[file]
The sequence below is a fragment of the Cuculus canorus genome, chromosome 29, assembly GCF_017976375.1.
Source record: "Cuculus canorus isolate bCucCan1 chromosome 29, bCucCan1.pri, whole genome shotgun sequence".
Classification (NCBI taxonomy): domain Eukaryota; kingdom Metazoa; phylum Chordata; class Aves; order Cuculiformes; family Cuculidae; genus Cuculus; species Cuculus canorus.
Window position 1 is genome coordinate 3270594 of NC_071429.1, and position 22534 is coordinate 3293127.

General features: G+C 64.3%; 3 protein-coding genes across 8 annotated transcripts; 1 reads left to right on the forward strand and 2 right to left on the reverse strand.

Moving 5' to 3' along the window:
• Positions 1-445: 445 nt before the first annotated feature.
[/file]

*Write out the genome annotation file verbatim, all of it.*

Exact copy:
The sequence below is a fragment of the Cuculus canorus genome, chromosome 29, assembly GCF_017976375.1.
Source record: "Cuculus canorus isolate bCucCan1 chromosome 29, bCucCan1.pri, whole genome shotgun sequence".
Classification (NCBI taxonomy): domain Eukaryota; kingdom Metazoa; phylum Chordata; class Aves; order Cuculiformes; family Cuculidae; genus Cuculus; species Cuculus canorus.
Window position 1 is genome coordinate 3270594 of NC_071429.1, and position 22534 is coordinate 3293127.

General features: G+C 64.3%; 3 protein-coding genes across 8 annotated transcripts; 1 reads left to right on the forward strand and 2 right to left on the reverse strand.

Moving 5' to 3' along the window:
• Positions 1-445: 445 nt before the first annotated feature.